Mark: It’s a beautiful painting not only from artistic skill but because you’ve captured the feeling of Nesterov and other Orthodox artists.

Brent: Thank you Mark, I have always admired the skill and style of the Russian painters, both modern and from years past, so I guess I was trying to mimic their style somewhat. Also, I felt it important to portray Christ as strong and confident, full of hope for the future. When I was in Russia, I met members of my church. I toured the Russian cathedrals and saw the paintings of Christ that had been preserved. Years later, I began to hear many stories about the growth of the church in Russia, miracles that are happening in that land, lost tribes being found, stories that have been passed down for two thousand years about Christ visiting the peasants of Siberia; many amazing stories. I have a feeling that the good people of Russia will have a different part to play in the winding up scenes before the Second Coming of Christ, and in a good way. There is so much good in the world wherever you look, and it is so very sad that a handful of evil men can influence so many in such a bad way.  

There are so many innocent sons and daughters of God who are scared and desperate. Some feel like they have no freedom to make their own choices, some are fighting for that freedom, and many of them look to Christ to feel peace. Pray that they might find it. 

The goodness of a people focused on Christ can outshine the darkness that is pressed upon them. 

 Mark: Thank you Brent. It was a pleasure to have you cruise with us. Where can our readers see more of your work?Brent: Just go to www.BrentBorup.com I’d love to hear from your readers. 


By now it has become obvious that our unique Russia cruise is no longer possible in 2022.  This interview helps to understand why.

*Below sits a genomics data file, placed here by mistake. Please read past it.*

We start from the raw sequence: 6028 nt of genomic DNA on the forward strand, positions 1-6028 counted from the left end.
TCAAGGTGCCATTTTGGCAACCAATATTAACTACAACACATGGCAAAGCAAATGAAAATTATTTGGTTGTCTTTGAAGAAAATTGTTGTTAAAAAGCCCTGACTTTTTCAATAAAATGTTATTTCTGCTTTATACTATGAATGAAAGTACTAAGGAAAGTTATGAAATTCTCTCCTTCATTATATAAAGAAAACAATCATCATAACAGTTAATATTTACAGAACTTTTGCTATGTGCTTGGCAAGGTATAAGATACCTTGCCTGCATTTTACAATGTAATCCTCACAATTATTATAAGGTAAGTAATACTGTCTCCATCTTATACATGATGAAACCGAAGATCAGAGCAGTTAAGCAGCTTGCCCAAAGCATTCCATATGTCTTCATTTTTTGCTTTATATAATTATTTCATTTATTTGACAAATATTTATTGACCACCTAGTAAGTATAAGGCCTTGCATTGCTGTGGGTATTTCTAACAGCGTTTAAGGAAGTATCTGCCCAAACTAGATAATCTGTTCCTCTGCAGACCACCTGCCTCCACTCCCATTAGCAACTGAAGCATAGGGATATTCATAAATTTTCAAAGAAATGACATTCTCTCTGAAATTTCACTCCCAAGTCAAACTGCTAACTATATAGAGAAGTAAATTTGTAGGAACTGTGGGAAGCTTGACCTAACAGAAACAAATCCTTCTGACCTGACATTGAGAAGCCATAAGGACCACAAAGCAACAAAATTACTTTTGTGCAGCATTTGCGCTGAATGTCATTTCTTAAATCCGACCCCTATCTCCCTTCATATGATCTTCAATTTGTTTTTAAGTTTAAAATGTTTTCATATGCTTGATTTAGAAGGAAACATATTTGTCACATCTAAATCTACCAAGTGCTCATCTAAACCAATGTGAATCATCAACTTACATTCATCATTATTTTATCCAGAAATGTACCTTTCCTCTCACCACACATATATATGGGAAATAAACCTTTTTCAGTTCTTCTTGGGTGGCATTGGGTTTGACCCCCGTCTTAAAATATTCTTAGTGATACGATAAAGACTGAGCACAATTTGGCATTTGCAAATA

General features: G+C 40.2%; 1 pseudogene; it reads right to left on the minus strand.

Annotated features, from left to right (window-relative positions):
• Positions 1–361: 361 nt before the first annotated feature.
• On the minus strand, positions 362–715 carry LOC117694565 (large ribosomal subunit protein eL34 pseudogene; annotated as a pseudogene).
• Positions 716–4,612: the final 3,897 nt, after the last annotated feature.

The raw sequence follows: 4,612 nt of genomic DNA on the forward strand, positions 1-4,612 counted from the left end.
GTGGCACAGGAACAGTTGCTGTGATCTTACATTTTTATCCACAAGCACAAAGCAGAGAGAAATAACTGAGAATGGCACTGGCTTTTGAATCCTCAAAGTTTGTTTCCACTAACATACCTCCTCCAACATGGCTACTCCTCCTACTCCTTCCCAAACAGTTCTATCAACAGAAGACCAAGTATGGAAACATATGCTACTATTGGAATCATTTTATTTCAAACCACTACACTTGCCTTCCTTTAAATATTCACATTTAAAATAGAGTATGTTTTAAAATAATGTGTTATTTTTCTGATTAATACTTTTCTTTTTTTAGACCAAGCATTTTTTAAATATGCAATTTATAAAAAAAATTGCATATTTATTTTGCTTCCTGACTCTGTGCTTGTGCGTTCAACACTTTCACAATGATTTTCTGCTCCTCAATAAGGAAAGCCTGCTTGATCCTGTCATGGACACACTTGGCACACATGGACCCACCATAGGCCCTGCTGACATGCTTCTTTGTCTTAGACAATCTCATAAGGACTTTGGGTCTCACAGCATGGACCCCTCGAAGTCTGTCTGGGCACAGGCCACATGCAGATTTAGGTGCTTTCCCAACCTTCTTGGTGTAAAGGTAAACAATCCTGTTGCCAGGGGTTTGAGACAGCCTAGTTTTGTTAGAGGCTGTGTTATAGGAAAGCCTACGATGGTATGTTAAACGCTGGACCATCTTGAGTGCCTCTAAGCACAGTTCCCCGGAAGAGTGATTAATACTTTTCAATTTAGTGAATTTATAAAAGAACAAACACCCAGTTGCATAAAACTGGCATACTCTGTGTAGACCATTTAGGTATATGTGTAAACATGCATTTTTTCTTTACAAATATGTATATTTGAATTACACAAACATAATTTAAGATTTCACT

However, we enthusiastically invite you to join a most remarkable, self-selected group of people who have signed up for our unique travel adventure to a different but amazing “bucket-list” experience this year and we hope you’ll join us.

Eric, Mark and Elizabeth Stoddard (who organize and lead the Russia cruises) have been to this unique “bucket-list” cruise and suggested we lead a small group to the Dalmatian Coast on the Adriatic Sea just east of Italy and belonging to Croatia – a Heart of Croatia Cruise and Tour. Three dates in August, 2022. 

This is a pristine area, stunningly beautiful, and just begging to be visited. Ever since we first discovered this amazingly beautiful land we’ve desired to return. 

We have also been there and were very enthusiastic about the chance to return when they suggested the possibility to us just two weeks ago. The Roman empire caesars and noble class vacationed here in ancient times and you’ll see why. It has a Slavic flavor and is just now becoming a destination for people’s bucket lists from all over the world.

They’ve found a deluxe beautiful yacht that holds 40 passengers.  It gives us the chance to really go and explore this historic, beautiful land. Please take a look at what we’ve put together for you and see if it is something that could satisfy your desire to not only travel in 2022, but to travel with this amazing group that had desired to be together on a high adventure. 

Here are a few highlights:

  1. Unique, off-the-beaten-path-destinations with breath-taking beauty with natural wonders you can explore with the small group or on your own.
  2. Historically rich with Roman and Byzantine ruins.
  3. Opportunities to meet the Latter-day-Saints who live in this stunning land,
  4. Cruising in a small group on a yacht reserved for just our group,
  5. Travel with the Proctor & the Stoddards and an on-board native specialist.
  6. Classical musicians in the evenings.
  7. Water sports – jet skies (right off the yacht), snorkeling, fishing, etc.
  8. The option to extend in Italy or Greece, 

The yacht is filling quickly and the hotels are nearly sold out, so we need to hear from you this week.  Their website provides similar details and photos of our route & yacht – check it out at BucketListCruisesandTours.com